Last year the S&P 500 Composite index fell 19.4%, and according to S&P Dow Jones consensus, earnings are expected to have declined 3.8% for the year. See page 3. But there are two caveats to this earnings decline. First, the fourth quarter earnings season will begin in several weeks, and in the last three reporting seasons estimates have declined significantly as quarterly earnings reports were released. In short, the estimate for 2022 may still be too high. Second, the S&P Dow Jones consensus earnings forecast for 2022 may be negative, but 2023 shows a growth rate of 13%. It is very likely that earnings will decline again in 2023, so this implies earnings disappointments are ahead. And do not forget that the S&P’s earnings decline in 2022 was muted by the outsized earnings gains seen in the energy sector. Most corporations had difficult comparisons in 2022 due to stimulus-boosted gains in 2020 and corporate margin pressure from higher raw material prices, soaring transportation costs and wage increases. The challenge in 2023 in our view, will be a lack of revenue growth. For this reason, we would focus on necessities and companies with reliable earnings streams such as energy, utilities, staples, aerospace & defense, and health insurance companies.  

Santa Baby

There has been much discussion about a Santa Claus rally this year, including controversy about its timing and effectiveness. For the record, Yale Hirsch of the Stock Trader’s Almanac monitored this phenomenon over the years and the Santa Claus rally is composed of the last five trading sessions of the year and the first two trading days of the new year; however, some analysts have added an extra day at either end of this period. Either way, a Santa Claus rally has materialized in seven of the last nine years. See page 5.

But that is not the real significance of the Santa Claus rally. The adage is: If Santa Claus should fail to call, bears may come to Broad and Wall. In short, it is not simply that a year-end rally tends to materialize, but that a rally, or the lack thereof, has some predictive value. We believe the tendency for a year-end rally arises from the fact that the last few days of the year often have a positive tilt from waning tax-loss selling, free cash as a result of tax-loss selling, rebalancing of mutual funds, pension fund inflows at the end of the year, and employee bonuses and Christmas money. In short, liquidity should be better than average at the very end of each year and should produce positive results in stocks. If not, it could be that either investor pessimism is high, or liquidity is below average. Neither would be a positive sign. As noted, rallies have appeared in seven of the last nine years and in each of the last six years. Four of these six years ended with double-digit gains in the S&P (66% accuracy) and two years ended with losses, including 2022. We do not put a lot of credence into year-end performances, but to date, the 2022-2023 Santa Claus rally has a 0.07% gain. It will be interesting to see if the market can hold on to this gain. See page 5. What has more predictive value in our view, is the January Barometer. See page 6.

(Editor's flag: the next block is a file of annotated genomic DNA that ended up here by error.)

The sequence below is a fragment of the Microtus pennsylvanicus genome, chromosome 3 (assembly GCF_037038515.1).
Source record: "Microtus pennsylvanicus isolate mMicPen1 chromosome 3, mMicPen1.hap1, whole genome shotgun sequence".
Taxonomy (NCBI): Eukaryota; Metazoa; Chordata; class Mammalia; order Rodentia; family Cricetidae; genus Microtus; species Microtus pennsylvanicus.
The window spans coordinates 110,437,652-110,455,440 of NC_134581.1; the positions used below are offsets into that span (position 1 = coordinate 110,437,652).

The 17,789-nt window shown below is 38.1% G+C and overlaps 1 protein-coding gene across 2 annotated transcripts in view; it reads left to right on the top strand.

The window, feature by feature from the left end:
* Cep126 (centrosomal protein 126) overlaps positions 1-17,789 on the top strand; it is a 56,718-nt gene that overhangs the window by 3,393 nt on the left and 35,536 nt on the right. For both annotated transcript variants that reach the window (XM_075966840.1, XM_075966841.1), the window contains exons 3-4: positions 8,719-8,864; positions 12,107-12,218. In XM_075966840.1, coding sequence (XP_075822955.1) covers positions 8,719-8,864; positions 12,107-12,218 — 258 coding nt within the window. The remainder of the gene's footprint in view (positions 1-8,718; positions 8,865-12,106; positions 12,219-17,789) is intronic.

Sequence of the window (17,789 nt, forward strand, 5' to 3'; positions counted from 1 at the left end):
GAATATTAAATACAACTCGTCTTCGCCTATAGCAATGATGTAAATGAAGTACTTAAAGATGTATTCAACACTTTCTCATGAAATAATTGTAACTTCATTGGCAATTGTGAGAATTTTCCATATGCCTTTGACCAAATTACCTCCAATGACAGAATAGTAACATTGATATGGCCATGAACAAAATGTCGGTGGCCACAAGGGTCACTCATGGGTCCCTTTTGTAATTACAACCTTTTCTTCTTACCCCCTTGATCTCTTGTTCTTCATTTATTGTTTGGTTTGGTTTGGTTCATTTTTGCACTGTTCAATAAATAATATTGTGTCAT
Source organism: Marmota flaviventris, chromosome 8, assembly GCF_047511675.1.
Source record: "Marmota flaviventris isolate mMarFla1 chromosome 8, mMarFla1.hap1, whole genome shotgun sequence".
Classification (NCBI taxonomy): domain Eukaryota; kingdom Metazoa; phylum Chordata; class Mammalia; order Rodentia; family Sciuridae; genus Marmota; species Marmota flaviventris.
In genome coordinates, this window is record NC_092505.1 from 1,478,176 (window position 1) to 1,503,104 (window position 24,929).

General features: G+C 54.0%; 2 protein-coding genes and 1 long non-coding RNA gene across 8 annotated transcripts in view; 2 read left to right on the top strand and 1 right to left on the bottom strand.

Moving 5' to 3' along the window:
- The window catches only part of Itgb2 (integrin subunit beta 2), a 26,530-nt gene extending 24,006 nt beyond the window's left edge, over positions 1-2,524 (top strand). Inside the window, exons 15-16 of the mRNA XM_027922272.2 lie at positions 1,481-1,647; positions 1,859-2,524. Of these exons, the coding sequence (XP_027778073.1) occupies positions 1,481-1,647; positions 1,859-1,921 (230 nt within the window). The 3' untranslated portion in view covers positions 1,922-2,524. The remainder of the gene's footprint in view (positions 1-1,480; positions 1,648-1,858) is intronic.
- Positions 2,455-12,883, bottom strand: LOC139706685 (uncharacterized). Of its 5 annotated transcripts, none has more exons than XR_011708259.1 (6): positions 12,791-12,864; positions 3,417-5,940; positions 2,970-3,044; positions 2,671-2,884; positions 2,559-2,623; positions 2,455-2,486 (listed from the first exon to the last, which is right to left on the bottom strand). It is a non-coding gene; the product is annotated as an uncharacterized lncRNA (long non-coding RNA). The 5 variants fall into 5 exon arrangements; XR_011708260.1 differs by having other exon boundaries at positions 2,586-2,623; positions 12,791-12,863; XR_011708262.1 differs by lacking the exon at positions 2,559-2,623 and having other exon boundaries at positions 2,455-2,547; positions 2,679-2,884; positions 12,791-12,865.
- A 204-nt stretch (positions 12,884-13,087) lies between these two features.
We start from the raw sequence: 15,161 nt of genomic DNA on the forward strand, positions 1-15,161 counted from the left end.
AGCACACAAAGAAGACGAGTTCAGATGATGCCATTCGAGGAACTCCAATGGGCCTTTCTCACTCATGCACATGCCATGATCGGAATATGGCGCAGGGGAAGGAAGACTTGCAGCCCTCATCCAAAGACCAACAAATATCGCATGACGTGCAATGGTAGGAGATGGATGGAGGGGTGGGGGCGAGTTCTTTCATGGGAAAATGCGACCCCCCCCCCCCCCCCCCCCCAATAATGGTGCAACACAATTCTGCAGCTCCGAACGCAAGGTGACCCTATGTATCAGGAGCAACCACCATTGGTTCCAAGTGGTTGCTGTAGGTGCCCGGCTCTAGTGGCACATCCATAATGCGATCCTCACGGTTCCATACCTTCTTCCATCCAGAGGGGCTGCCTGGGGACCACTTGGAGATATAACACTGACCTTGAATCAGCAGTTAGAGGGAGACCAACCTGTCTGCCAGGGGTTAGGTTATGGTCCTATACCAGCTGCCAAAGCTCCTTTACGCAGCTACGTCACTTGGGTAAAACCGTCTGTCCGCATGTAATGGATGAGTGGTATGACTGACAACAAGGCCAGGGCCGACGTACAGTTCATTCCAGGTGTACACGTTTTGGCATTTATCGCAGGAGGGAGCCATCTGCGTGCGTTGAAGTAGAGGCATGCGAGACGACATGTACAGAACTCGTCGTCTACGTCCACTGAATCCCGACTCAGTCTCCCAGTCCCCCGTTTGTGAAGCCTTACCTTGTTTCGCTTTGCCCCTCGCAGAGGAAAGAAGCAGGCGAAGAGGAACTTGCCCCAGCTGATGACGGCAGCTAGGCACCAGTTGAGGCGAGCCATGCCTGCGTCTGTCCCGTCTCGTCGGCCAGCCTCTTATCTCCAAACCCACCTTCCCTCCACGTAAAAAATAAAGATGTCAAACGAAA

Gail Dudack

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Cash is No Longer Trash

The last twelve months have been a difficult time for many investors. Full year declines in the major equity indices totaled 8.8% in the Dow Jones Industrial Average, 19.4% in the S&P 500 and a whopping 33.1% in the technology-heavy Nasdaq Composite Index. For each index, this was the worst annual decline since 2008. But as we noted a year ago, 2022 would be a year that followed three consecutive annual gains in all three indices – and history shows that three years of double-digit gains are typically followed by a down year. However, 2022 was also the year in which economists, investors, and the Federal Reserve Board finally acknowledged inflation was a long-term economic risk. As a result, investors learned, or in some cases relearned, that higher inflation is detrimental to equity investors since it means higher interest rates and lower price-to-earnings multiples. And unfortunately, tighter monetary policy and an inverted yield curve have historically been precursors of an economic recession. In our view, how to deal with a recession may be the lesson to learn in 2023.